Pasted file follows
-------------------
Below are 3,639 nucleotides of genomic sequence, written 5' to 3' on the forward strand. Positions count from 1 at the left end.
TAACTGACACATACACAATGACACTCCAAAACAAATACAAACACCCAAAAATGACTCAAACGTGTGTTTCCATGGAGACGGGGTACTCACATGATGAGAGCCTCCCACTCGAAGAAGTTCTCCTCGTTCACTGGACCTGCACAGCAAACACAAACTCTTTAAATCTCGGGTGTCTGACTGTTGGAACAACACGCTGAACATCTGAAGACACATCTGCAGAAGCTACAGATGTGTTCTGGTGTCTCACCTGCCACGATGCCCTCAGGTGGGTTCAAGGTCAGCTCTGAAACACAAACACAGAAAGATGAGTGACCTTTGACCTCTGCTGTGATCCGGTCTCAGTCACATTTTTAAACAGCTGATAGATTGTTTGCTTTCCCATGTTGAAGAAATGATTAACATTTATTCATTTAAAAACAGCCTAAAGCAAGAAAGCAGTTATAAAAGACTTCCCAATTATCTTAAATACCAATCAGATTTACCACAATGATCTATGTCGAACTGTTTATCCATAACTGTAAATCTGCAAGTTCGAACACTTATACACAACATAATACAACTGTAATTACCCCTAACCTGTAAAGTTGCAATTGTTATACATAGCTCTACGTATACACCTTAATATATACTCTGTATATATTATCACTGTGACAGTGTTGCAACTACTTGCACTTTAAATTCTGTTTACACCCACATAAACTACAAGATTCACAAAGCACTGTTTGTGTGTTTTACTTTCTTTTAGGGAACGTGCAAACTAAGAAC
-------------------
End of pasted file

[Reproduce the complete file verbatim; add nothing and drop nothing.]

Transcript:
Below are 3,639 nucleotides of genomic sequence, written 5' to 3' on the forward strand. Positions count from 1 at the left end.
TAACTGACACATACACAATGACACTCCAAAACAAATACAAACACCCAAAAATGACTCAAACGTGTGTTTCCATGGAGACGGGGTACTCACATGATGAGAGCCTCCCACTCGAAGAAGTTCTCCTCGTTCACTGGACCTGCACAGCAAACACAAACTCTTTAAATCTCGGGTGTCTGACTGTTGGAACAACACGCTGAACATCTGAAGACACATCTGCAGAAGCTACAGATGTGTTCTGGTGTCTCACCTGCCACGATGCCCTCAGGTGGGTTCAAGGTCAGCTCTGAAACACAAACACAGAAAGATGAGTGACCTTTGACCTCTGCTGTGATCCGGTCTCAGTCACATTTTTAAACAGCTGATAGATTGTTTGCTTTCCCATGTTGAAGAAATGATTAACATTTATTCATTTAAAAACAGCCTAAAGCAAGAAAGCAGTTATAAAAGACTTCCCAATTATCTTAAATACCAATCAGATTTACCACAATGATCTATGTCGAACTGTTTATCCATAACTGTAAATCTGCAAGTTCGAACACTTATACACAACATAATACAACTGTAATTACCCCTAACCTGTAAAGTTGCAATTGTTATACATAGCTCTACGTATACACCTTAATATATACTCTGTATATATTATCACTGTGACAGTGTTGCAACTACTTGCACTTTAAATTCTGTTTACACCCACATAAACTACAAGATTCACAAAGCACTGTTTGTGTGTTTTACTTTCTTTTAGGGAACGTGCAAACTAAGAAC